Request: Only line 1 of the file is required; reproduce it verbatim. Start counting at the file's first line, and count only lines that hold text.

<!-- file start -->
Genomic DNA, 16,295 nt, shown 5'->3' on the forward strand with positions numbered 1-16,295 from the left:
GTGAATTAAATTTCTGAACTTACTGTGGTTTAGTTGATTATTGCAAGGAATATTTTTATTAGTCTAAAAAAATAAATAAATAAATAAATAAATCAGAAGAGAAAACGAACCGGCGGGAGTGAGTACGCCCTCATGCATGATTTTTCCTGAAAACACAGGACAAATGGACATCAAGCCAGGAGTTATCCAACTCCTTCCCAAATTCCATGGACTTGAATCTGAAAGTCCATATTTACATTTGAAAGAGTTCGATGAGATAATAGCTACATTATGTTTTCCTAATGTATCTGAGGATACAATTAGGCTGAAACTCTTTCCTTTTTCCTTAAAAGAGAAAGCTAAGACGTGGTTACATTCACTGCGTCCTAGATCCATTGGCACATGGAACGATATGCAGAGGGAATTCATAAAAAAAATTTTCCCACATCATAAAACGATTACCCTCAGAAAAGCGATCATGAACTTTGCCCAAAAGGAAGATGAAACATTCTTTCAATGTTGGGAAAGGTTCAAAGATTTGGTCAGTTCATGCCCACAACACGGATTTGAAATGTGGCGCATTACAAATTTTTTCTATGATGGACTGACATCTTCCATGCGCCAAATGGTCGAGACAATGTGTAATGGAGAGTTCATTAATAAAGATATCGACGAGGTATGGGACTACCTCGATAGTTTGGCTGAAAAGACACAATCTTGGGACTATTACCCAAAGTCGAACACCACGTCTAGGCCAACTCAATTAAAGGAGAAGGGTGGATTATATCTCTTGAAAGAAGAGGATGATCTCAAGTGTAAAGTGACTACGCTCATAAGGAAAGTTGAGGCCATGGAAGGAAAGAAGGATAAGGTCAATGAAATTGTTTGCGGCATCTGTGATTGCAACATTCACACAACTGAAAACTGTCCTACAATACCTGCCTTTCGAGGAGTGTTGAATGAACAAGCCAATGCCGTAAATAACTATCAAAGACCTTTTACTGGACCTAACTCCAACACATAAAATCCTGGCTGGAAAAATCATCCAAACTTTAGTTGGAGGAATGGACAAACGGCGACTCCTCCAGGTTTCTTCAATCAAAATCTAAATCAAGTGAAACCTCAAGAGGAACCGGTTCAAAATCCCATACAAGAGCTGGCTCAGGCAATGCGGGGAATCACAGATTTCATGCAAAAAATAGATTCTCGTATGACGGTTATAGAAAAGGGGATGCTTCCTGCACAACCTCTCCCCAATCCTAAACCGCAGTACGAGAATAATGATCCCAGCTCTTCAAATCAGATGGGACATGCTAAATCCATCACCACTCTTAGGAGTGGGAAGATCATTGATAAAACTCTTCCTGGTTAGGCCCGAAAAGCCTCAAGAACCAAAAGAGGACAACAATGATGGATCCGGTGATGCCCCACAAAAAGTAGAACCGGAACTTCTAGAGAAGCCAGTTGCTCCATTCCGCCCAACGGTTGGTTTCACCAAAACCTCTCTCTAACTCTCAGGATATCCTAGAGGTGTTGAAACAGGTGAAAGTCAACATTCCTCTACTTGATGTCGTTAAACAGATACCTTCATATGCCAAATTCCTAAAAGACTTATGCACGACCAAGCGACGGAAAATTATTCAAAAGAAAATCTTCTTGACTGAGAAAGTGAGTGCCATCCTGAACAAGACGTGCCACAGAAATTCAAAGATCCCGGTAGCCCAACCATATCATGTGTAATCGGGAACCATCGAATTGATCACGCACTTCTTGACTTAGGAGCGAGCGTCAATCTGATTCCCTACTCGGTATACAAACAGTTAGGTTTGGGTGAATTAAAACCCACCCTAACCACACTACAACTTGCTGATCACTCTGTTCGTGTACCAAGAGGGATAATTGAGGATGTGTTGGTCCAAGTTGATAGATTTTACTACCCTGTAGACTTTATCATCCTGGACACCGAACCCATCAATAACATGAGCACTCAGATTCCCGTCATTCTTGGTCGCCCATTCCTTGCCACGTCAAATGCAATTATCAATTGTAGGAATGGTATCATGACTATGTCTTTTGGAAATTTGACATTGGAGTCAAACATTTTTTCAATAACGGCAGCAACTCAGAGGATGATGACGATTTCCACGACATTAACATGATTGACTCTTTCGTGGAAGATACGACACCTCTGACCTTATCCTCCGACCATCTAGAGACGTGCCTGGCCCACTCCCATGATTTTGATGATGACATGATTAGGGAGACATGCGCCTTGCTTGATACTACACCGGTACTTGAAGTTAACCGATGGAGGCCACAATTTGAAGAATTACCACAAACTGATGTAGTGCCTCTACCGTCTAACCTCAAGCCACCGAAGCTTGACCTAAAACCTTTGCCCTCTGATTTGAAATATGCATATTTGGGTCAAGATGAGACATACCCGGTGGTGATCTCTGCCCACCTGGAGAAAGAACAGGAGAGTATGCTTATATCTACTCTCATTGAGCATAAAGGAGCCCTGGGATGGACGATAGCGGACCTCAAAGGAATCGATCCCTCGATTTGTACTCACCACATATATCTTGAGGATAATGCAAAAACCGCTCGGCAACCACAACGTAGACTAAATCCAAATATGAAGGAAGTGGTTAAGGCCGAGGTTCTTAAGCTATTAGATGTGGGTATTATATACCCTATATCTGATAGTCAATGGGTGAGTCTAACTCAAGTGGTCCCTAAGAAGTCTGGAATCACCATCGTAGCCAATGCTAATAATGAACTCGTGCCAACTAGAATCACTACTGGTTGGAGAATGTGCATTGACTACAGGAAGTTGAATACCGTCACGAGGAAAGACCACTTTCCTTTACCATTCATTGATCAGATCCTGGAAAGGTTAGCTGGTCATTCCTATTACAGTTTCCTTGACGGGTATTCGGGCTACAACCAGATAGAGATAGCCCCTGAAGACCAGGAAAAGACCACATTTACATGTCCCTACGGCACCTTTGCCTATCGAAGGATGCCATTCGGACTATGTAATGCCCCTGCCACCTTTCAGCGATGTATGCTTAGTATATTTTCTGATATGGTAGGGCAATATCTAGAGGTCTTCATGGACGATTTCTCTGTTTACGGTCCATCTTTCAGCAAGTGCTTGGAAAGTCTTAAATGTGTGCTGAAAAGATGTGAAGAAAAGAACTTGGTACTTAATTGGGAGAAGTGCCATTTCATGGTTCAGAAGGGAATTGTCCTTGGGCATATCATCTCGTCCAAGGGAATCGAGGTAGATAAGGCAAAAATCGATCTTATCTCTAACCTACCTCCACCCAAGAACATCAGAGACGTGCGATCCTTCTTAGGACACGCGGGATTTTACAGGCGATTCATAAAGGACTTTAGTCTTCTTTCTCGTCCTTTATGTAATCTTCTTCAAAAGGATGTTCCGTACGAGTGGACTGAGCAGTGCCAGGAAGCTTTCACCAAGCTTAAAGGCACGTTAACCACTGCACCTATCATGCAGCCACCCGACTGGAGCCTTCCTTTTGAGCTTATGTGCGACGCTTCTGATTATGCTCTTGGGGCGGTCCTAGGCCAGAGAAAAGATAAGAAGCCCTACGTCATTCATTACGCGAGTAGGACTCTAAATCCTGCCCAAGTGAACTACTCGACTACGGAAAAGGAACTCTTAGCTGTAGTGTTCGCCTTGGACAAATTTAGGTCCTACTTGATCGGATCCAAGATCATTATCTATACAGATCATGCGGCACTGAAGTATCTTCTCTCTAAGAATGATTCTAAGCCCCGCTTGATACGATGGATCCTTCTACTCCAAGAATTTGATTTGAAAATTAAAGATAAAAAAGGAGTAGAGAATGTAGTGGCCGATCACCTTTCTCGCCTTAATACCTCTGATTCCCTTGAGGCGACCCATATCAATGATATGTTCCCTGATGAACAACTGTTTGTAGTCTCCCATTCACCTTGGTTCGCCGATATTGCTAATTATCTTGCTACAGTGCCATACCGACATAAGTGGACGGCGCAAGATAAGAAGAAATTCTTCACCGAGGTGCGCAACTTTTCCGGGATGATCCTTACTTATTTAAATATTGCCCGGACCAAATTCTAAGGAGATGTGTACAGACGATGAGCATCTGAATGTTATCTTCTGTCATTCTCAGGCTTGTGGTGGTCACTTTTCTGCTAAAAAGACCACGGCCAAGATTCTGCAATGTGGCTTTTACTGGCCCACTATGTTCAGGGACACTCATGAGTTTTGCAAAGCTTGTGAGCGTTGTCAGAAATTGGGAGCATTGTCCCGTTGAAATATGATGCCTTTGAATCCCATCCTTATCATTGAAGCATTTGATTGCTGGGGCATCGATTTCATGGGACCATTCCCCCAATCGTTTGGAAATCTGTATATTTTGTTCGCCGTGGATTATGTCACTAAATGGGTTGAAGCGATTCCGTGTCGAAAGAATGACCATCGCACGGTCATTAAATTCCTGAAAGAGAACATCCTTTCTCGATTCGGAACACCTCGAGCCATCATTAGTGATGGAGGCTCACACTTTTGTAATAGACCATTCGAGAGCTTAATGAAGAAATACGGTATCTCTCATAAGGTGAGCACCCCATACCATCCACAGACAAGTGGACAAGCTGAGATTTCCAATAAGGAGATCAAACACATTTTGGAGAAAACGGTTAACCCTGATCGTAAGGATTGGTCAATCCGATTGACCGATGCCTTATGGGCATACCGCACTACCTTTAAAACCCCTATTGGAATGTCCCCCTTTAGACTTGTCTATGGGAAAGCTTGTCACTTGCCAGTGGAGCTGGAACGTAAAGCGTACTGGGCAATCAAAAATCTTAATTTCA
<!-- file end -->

Genomic DNA, 16,295 nt, shown 5'->3' on the forward strand with positions numbered 1-16,295 from the left: